In April 2003, Dr. Angela Y. Davis published the most well-known prison abolitionist text, Are Prisons Obsolete?, which illustrates the transformation of enslavement to share cropping to convict leasing to the War on Drugs and then, inevitably, mass incarceration. With the dawn of the Movement for Black Lives following the murders of Michael Brown, Trayvon Martin, and Sandra Bland, abolitionist endeavors such as No New Jails New York and Close the Workhouse STL have sprung up challenging local governments to close carceral institutions down and not rebuild them. As the prison abolitionist cause has recently gone more mainstream, The New York Times did a cover story on Ruth Wilson Gilmore, founder of Critical Resistance and professor at the CUNY Graduate Center. Since its beginnings, prison abolition as a field of study and political ideology has been able to walk the line between the ivory tower of academia and grassroots political organizing. Indeed, these questions of what constitutes public safety and what exactly is the “justice” in the criminal justice system have plagued minds for decades and, arguably, centuries. 

Symptoms vs. Roots

Solutions to mass incarceration have become widely discussed within political arenas over the past five years. Civilians continue to call for increased usage of body cameras by law enforcement, civilian oversight boards, and the abolishment of ICE and private prisons. Liberal, moderate, and conservative camps have come together at times to call for these important reforms to the penal system in this country. While these public policy interventions are noble, they represent antidotes to the symptoms and not the illness plaguing our world. Indeed, these reforms implicitly affirm a non-truth: that police actually protect and serve. Naomi Murakawa takes this argument even further by suggesting that the term police brutality is redundant as “all police interactions, by definition, occur under the threat of brutality.” Though reforms to address so-called police brutality have been adopted, Black and Brown people still get killed by the police, children are still separated from their parents, and the abhorrent conditions within carceral institutions persist. Reform initiatives are like putting a band aid on a gunshot wound: in some ways the band aid helps, but you will still likely die if that’s the only intervention taken. Prison abolition provides a much broader strategy for attacking these broad societal problems. 

Broad and Bold Political Vision 

Prison abolition is a way of living in the present while preparing for the future. This strategy for liberation is rooted in queer and trans justice. As Dean Spade states in “The Only Way to End Gender-Based Violence in Prisons is to End Prisons,” “Because of the nature of our criminal systems and prisons, there is not a fair or safe way for queer, trans, and gender non-conforming people, or anyone, to be imprisoned.” Prison abolition, a position advocated by the Movement for Black Lives and Black Youth Project 100 (a Black queer feminist organization), provides a road to justice for queer and trans communities, who for so long have been denied that. This political vision also provides a different perspective for immigration. As liberal advocates call for ICE (The Immigration and Customs Enforcement agency) to be abolished, prison abolition asks us to examine and reconsider why borders exist in the first place, who the enforcement of such borders serves, and the moral indictment of banning human beings. These sorts of questions lead us to a more expansive way of thinking that might lead us to create a society without borders and that grants reparations to Black people but also to the Native people from whom this land was first stolen.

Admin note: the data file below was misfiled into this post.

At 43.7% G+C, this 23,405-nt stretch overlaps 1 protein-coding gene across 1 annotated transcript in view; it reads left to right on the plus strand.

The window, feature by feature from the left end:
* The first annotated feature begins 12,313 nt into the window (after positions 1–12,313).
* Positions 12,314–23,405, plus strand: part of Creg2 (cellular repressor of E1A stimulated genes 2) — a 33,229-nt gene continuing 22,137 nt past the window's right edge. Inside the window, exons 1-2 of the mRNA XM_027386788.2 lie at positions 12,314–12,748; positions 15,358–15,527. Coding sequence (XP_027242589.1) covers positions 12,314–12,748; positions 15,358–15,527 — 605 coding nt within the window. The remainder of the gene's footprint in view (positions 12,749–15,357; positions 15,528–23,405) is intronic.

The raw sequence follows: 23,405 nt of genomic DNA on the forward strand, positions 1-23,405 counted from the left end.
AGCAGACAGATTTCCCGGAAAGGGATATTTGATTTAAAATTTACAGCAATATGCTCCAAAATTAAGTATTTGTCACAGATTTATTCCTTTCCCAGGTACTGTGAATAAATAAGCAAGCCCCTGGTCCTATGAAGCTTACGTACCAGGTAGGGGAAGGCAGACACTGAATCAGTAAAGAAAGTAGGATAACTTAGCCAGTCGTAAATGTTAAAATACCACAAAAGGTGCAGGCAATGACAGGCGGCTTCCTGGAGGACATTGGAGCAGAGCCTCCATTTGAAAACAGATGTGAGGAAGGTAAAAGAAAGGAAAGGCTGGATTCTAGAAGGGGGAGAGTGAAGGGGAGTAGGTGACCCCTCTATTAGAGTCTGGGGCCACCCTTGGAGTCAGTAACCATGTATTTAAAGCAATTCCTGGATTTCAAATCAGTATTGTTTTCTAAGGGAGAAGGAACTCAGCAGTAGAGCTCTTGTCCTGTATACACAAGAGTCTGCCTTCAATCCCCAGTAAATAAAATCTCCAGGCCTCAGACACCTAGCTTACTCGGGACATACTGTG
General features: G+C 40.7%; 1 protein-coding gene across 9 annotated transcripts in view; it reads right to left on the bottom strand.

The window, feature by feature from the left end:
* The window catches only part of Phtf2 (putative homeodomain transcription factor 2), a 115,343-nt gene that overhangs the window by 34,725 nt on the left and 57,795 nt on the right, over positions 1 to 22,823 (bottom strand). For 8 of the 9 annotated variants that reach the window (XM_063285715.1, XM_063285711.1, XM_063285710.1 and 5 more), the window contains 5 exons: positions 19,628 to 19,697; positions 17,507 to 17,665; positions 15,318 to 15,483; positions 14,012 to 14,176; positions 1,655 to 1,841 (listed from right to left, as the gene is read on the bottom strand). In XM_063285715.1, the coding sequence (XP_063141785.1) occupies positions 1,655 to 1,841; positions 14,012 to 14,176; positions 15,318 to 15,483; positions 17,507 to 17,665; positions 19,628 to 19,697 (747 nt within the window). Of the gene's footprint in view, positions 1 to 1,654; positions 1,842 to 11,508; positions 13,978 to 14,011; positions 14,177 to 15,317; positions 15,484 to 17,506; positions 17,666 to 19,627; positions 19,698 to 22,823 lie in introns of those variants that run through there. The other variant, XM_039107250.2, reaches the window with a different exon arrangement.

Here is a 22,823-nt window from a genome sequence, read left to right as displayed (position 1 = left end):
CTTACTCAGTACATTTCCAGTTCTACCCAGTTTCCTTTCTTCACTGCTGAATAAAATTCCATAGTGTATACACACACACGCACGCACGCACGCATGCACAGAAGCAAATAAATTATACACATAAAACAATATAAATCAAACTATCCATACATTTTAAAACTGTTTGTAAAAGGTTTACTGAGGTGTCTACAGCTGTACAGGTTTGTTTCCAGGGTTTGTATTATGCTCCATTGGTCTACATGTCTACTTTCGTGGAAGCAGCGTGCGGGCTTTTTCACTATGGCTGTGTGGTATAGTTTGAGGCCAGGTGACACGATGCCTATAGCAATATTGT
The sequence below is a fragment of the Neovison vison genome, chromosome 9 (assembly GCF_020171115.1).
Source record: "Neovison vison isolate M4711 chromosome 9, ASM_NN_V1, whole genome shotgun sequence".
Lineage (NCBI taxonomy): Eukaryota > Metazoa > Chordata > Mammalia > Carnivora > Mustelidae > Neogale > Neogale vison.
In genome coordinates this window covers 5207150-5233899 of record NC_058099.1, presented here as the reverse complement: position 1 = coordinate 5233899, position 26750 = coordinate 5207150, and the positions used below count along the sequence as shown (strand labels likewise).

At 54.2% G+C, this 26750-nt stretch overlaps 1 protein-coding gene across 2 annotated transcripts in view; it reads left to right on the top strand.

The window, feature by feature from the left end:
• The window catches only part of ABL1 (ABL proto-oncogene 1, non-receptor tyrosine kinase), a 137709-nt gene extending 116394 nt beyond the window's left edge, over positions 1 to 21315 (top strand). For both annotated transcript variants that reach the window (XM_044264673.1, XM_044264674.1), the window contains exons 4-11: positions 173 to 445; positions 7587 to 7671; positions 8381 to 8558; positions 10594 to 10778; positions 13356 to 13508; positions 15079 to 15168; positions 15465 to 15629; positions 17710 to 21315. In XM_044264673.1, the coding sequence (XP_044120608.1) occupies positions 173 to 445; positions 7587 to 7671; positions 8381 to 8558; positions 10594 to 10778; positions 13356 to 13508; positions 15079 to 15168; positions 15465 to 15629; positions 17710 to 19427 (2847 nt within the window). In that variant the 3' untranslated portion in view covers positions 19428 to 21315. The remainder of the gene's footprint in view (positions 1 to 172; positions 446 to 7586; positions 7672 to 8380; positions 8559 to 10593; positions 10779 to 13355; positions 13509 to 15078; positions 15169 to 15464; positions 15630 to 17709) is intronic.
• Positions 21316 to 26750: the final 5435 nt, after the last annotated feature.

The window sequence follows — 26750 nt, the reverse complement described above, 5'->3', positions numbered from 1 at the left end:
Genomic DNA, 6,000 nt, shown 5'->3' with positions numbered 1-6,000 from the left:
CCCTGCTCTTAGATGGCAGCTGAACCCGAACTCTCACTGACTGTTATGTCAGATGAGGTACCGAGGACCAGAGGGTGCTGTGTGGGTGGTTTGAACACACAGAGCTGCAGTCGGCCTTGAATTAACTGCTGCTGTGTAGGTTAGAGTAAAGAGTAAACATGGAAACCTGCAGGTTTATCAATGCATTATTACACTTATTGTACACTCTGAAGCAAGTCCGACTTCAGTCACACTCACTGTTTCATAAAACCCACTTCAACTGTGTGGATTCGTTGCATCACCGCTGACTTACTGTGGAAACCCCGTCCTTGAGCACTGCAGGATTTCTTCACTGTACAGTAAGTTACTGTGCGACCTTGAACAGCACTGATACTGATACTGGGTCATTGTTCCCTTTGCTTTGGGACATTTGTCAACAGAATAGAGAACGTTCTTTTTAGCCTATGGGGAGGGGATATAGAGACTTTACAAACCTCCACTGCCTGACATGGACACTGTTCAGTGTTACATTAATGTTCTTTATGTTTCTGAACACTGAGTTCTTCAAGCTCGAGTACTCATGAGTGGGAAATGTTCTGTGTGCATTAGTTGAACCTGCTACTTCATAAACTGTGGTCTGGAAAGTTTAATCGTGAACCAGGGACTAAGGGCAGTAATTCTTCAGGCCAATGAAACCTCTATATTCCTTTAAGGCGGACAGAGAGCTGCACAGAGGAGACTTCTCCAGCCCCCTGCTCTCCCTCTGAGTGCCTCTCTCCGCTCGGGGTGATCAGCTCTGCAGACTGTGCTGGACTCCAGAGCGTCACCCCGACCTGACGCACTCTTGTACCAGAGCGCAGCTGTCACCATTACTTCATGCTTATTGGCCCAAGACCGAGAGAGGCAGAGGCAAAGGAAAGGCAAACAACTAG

As the city of Tulsa and this nation finally reckon with their storied history of racialized oppression and settler colonialism, we must move on from conversations that center individual bias rather than the systems that produce systemic oppression. The “bad apples” discussion is merely a distraction from conversations of accountability that indict the very foundational pillars of this country. Prison abolition is one way forward to these deeper conversations. As founder of Boston queer and trans abolitionist group Black and Pink, Jason Lydon asserts, “Once there were no prisons, and that day will come again.” Ashè.

For more readings on prison abolition, check out the African American Intellectual History Society’s Prison Abolition Syllabus and Prison Abolition Syllabus 2.0

Photo credit: Associated Press